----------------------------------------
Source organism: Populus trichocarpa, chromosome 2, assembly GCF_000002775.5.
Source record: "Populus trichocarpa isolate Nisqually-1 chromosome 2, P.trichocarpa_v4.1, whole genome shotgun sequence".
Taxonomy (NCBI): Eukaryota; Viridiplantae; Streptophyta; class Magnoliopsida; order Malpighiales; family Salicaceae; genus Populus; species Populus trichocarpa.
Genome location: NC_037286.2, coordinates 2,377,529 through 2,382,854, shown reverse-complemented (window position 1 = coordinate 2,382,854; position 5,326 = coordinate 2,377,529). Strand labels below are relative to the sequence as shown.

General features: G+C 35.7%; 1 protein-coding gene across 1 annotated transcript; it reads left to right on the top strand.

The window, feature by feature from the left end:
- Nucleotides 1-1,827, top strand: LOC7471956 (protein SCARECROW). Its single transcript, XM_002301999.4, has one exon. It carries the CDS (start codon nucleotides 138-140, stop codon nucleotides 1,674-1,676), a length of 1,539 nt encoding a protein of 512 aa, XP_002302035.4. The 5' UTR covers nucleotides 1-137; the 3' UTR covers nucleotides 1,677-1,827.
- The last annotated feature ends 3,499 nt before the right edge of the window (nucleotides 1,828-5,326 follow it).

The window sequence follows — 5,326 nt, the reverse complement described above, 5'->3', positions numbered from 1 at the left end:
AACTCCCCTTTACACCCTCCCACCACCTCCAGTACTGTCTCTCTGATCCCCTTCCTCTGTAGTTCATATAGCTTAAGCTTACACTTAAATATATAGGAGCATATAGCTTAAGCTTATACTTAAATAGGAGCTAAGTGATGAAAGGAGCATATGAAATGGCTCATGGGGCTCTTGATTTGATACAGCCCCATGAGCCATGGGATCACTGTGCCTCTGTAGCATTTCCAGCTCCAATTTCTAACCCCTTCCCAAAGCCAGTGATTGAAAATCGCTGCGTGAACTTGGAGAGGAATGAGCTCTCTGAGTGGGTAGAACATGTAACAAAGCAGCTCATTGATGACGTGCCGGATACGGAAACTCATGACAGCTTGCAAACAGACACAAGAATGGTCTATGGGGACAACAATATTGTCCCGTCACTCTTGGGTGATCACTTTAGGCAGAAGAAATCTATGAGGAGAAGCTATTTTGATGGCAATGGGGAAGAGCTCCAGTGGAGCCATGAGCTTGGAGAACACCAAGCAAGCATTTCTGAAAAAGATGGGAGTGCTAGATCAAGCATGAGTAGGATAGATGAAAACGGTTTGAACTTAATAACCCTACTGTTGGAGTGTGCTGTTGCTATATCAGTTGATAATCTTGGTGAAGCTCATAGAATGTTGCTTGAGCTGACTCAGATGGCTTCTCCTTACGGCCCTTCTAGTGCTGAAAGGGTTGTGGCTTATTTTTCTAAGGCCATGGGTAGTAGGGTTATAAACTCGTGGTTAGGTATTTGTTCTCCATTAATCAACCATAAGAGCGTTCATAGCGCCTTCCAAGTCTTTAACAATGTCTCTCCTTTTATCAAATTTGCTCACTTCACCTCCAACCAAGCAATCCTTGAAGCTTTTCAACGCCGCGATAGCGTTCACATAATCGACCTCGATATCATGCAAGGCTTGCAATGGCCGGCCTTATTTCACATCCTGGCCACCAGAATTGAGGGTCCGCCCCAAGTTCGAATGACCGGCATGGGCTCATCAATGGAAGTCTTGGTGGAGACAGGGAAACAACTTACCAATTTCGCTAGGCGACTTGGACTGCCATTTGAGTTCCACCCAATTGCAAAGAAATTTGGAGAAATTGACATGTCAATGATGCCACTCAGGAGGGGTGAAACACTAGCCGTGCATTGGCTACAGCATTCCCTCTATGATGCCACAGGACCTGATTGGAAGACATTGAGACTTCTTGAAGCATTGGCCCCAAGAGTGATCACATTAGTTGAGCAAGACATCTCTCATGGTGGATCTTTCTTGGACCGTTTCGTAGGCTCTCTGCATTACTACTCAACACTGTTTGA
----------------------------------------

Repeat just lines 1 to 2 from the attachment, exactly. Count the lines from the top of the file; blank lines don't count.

Source organism: Populus trichocarpa, chromosome 2, assembly GCF_000002775.5.
Source record: "Populus trichocarpa isolate Nisqually-1 chromosome 2, P.trichocarpa_v4.1, whole genome shotgun sequence".